YOLLAND : Lancey’s so like my father. I was watching him last night. He met every group of sappers as they reported in. He checked the field kitchens. He examined the horses. He inspected every single report – even examining the texture of the paper and commenting on the neatness of the handwriting. The perfect colonial servant: not only must the job be done – it must be done with excellence. Father has that drive, too; that dedication; that indefatigable energy. He builds roads – hopping from one end of the Empire to the other. Can’t sit still for five minutes. He says himself the longest time he ever sat still was the night before Waterloo when they were waiting for Wellington to make up his mind to attack. OWEN : What age is he? YOLLAND : Born in 1789 – the very day the Bastille fell. I’ve often thought maybe that gave his whole life its character. Do you think it could? He inherited a new world the day he was born – The Year One. Ancient time was at an end. The world had cast off its old skin. There were no longer any frontiers to man’s potential. Possibilities were endless and exciting. He still believes that. The Apocalypse is just about to happen … I’m afraid I’m a great disappointment to him. I’ve neither his energy, nor his coherence, nor his belief. Do I believe in fate? The day I arrived in Ballybeg – no, Baile Beag – the moment you brought me in here, I had a curious sensation. It’s difficult to describe. It was a momentary sense of discovery; no – not quite a sense of discovery – a sense of recognition, of confirmation of something I half knew instinctively; as if I had stepped … OWEN : Back into ancient time? YOLLAND : No, no. It wasn’t an awareness of direction being changed but of experience being of a totally different order. I had moved into a consciousness that wasn’t striving nor agitated, but at its ease and with its own conviction and assurance. And when I heard Jimmy Jack and your father swapping stories about Apollo and Cuchulainn and Paris and Ferdia – as if they lived down the road – it was then that I thought – I knew – perhaps I could live here … (Now embarrassed) Where’s the pot-een? OWEN : Poteen. YOLLAND : Poteen – poteen – poteen. Even if I did speak Irish I’d always be an outsider here, wouldn’t I? I may learn the password but the language of the tribe will always elude me, won’t it? The private core will always be … hermetic, won’t it?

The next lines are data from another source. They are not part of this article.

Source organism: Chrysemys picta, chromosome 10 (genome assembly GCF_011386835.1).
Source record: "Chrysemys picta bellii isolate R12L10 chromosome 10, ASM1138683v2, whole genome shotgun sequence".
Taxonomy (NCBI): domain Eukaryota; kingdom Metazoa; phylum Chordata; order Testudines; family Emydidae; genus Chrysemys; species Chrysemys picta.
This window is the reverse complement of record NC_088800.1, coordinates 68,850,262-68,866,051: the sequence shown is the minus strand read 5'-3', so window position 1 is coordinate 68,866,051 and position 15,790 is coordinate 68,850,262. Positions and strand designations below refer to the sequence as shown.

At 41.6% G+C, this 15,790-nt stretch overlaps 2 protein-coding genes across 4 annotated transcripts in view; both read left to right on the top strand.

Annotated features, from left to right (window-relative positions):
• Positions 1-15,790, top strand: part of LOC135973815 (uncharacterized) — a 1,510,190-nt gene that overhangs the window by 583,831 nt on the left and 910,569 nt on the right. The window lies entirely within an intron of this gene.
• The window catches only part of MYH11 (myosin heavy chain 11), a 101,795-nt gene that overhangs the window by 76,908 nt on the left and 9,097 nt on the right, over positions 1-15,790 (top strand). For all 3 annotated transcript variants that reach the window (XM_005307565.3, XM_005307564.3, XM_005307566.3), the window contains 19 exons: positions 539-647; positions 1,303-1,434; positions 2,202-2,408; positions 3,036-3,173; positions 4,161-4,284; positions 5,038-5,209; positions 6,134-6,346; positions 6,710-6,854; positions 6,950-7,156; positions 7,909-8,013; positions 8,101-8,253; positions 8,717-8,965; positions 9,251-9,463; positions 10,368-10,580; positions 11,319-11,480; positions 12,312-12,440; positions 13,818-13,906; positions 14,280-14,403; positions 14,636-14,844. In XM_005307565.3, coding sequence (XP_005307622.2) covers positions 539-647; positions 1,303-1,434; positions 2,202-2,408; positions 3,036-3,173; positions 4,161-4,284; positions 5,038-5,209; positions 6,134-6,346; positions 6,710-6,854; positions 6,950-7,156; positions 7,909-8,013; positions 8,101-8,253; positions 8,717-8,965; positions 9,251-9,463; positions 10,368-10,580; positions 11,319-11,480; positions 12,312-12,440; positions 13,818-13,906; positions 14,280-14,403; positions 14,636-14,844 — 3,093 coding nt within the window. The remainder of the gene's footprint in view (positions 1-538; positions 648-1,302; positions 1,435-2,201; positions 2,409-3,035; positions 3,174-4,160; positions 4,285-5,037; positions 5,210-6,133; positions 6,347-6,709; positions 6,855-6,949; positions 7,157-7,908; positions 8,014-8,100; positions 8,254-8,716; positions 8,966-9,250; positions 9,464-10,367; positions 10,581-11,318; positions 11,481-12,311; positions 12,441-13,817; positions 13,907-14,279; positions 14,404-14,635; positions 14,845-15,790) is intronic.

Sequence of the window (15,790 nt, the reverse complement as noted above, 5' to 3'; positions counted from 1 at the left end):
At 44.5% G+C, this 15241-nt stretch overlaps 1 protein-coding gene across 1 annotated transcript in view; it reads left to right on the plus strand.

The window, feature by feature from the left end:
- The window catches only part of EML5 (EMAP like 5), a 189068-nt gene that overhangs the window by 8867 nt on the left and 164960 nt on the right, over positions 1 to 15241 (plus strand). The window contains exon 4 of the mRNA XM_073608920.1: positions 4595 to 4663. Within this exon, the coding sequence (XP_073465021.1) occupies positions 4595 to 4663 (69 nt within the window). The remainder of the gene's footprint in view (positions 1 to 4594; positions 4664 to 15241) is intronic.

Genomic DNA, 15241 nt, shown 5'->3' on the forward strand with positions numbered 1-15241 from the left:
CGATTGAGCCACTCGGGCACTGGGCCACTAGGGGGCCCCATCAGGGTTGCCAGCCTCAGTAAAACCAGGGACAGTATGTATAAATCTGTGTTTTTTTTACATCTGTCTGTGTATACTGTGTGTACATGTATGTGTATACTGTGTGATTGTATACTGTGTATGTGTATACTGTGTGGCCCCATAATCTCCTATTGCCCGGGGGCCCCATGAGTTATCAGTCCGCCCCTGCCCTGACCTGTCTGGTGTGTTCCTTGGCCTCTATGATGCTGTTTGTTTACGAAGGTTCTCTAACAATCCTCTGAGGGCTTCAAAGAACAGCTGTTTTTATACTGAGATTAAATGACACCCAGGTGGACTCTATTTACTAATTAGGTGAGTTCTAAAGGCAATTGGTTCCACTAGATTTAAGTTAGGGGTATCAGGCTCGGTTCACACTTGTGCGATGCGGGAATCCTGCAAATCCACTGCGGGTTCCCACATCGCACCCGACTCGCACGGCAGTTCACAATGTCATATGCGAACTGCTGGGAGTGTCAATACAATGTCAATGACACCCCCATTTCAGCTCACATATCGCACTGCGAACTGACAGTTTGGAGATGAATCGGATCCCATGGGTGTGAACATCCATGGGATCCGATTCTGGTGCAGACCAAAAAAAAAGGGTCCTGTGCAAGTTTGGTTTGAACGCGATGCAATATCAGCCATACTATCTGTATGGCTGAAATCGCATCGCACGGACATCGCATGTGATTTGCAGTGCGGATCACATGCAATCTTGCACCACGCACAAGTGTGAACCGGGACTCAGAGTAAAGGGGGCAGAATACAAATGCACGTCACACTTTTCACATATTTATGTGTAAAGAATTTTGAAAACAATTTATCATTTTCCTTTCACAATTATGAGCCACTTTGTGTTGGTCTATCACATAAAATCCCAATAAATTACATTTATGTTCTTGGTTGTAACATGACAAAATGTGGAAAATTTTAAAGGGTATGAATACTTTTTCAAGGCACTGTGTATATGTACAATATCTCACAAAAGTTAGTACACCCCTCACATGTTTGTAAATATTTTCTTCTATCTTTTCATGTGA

OWEN : Let’s get back to the job. Druim Dubh – what’s it called in the jury lists? (Consults texts.) YOLLAND : Some people here resent us. OWEN : Dramduff – wrong as usual. YOLLAND : I was passing a little girl yesterday and she spat at me. OWEN : And it’s Drimdoo here. What’s it called in the registry? YOLLAND : Do you know the Donnelly twins? OWEN : Who? YOLLAND : The Donnelly twins. OWEN : Yes. Best fishermen about here. What about them? YOLLAND : Lancey’s looking for them. OWEN : What for? YOLLAND : He wants them for questioning. OWEN : Probably stolen somebody’s nets. Dramduffy! Nobody ever called it Dramduffy. Take your pick of those three. YOLLAND : My head’s addled. Let’s take a rest. Do you want a drink? OWEN : Thanks. Now, every Dubh we’ve come across we’ve changed to Duff. So if we’re to be consistent, I suppose Druim Dubh has to become Dromduff.